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Normans


The Norman people became established in England after the Norman Conquest of 1066. The Normans, or Northmen, were descendants of the Vikings. The Vikings, under Chief Stirgud the Stout, invaded the Orkneys and Northern Scotland in the 9th century. A century later, under Jarl Thorfinn Rollo, they invaded France. After Rollo laid siege to Paris, the French King Charles the Simple conceded defeat and granted northern France to the Vikings. Rollo became the first Duke of Normandy, the territory of the North Men. Duke William who invaded and defeated England in 1066, descended from Rollo.

In the 11th century, the path of English history was drastically altered by the Norman Conquest, which imposed an alien aristocracy, introduced feudal institutions, and linked England commercially, ecclesiastically and culturally with Europe rather than Scandinavia. Moreover, the social revolution wrought by the Norman Conquest was completed by the rebellions of 1068 and 1069, which led to the displacement of the old English ruling class. In these rebellions, thousands of thanes lost their lands and were replaced by the Normans, who applied the Feudal System to English land-holding traditions. The Norman Conquest also had a profound influence on the English religion because the Normans, with their reforming ideas, entered into the higher offices of the Church. Nonetheless, the Normans essentially retained the principle institutions of the Anglo-Saxon monarchy.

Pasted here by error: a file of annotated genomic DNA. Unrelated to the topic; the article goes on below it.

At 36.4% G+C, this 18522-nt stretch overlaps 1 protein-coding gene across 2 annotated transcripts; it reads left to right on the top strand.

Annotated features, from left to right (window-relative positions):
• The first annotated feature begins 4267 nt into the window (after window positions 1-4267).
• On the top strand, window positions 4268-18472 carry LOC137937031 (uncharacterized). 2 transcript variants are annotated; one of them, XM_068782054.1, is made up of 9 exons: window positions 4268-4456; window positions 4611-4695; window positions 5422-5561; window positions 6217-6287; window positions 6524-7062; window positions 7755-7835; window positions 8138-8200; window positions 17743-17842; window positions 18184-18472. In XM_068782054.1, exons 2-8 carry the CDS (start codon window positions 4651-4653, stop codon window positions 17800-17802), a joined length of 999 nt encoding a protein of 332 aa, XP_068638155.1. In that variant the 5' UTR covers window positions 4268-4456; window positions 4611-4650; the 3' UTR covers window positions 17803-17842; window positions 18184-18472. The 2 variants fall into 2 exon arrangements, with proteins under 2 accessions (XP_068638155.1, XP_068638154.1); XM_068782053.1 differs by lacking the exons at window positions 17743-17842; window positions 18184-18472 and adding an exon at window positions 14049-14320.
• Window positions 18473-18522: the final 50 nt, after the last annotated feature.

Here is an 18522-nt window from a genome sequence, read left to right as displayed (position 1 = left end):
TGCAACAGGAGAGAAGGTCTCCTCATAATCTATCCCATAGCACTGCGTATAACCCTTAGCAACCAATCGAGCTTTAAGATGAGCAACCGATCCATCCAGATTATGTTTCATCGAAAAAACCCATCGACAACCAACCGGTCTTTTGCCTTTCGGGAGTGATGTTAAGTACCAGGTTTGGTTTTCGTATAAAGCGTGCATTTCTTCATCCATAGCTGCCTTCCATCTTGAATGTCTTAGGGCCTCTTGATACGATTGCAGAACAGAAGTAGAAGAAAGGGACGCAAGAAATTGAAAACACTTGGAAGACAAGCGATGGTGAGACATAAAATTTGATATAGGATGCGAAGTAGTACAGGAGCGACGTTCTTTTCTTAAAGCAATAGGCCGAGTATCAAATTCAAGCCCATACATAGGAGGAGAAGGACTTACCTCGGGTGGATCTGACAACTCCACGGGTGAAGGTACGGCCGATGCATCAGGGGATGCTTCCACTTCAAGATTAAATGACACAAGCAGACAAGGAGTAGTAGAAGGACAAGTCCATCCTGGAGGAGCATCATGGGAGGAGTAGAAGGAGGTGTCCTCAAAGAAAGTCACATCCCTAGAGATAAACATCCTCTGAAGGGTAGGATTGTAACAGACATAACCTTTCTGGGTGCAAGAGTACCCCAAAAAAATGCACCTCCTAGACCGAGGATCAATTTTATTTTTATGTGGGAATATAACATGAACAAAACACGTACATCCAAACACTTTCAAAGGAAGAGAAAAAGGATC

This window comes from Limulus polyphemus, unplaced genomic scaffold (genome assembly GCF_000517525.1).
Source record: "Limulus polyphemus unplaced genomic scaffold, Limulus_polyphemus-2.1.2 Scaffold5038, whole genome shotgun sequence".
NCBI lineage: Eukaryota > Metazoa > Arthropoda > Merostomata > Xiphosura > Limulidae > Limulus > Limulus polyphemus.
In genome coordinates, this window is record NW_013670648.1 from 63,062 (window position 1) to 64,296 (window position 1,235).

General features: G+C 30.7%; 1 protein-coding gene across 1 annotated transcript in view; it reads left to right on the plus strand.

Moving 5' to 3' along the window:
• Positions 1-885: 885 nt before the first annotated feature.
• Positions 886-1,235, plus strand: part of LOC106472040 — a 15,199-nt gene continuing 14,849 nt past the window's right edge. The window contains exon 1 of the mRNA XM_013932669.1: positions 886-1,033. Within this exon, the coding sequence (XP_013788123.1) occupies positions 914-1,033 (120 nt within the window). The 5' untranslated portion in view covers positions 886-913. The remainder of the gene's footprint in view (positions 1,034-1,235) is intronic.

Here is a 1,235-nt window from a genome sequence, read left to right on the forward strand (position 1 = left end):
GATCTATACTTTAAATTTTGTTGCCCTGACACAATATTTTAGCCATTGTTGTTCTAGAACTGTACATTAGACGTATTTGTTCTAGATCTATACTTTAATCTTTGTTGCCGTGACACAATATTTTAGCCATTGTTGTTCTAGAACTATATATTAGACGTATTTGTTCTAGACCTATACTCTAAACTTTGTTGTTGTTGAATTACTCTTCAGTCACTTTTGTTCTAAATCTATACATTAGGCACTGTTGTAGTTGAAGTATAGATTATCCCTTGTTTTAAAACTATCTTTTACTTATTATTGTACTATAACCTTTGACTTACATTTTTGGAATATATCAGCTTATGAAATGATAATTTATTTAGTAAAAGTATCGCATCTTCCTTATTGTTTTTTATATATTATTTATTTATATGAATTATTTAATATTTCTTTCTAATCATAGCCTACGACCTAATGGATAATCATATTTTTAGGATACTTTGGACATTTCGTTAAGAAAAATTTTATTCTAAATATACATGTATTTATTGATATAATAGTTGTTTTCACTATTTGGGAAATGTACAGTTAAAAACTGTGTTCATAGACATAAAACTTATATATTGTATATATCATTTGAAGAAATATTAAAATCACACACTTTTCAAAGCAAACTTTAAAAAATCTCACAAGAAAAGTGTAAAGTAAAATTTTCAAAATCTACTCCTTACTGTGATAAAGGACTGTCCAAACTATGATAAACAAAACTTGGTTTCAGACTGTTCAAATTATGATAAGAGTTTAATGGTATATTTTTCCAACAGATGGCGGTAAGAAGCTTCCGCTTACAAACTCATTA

The Norman dynasty ended in 1154, with the death of the Stephen, the last Norman King. Although he was good-natured and chivalrous, Stephen was a naive, weak, and incompetent leader who lacked both the gift of leadership and the ruthlessness needed by a 12th century king. As a result, thirty-five years of peace gave way to two decades of turbulence. In 1153, Henry of Anjou, who governed nearly half of France as Count of Anjou, Duke of Aquitaine, and Duke of Normandy, invaded England and forced Stephen to agree to name him as his successor. When Stephen died in 1154, Henry of Anjou became king as Henry II and began the Angevin or Plantagenet dynasty.

See Also


References


  1. ^ Swyrich, Archive materials

This page was last modified on 5 January 2011 at 13:40.

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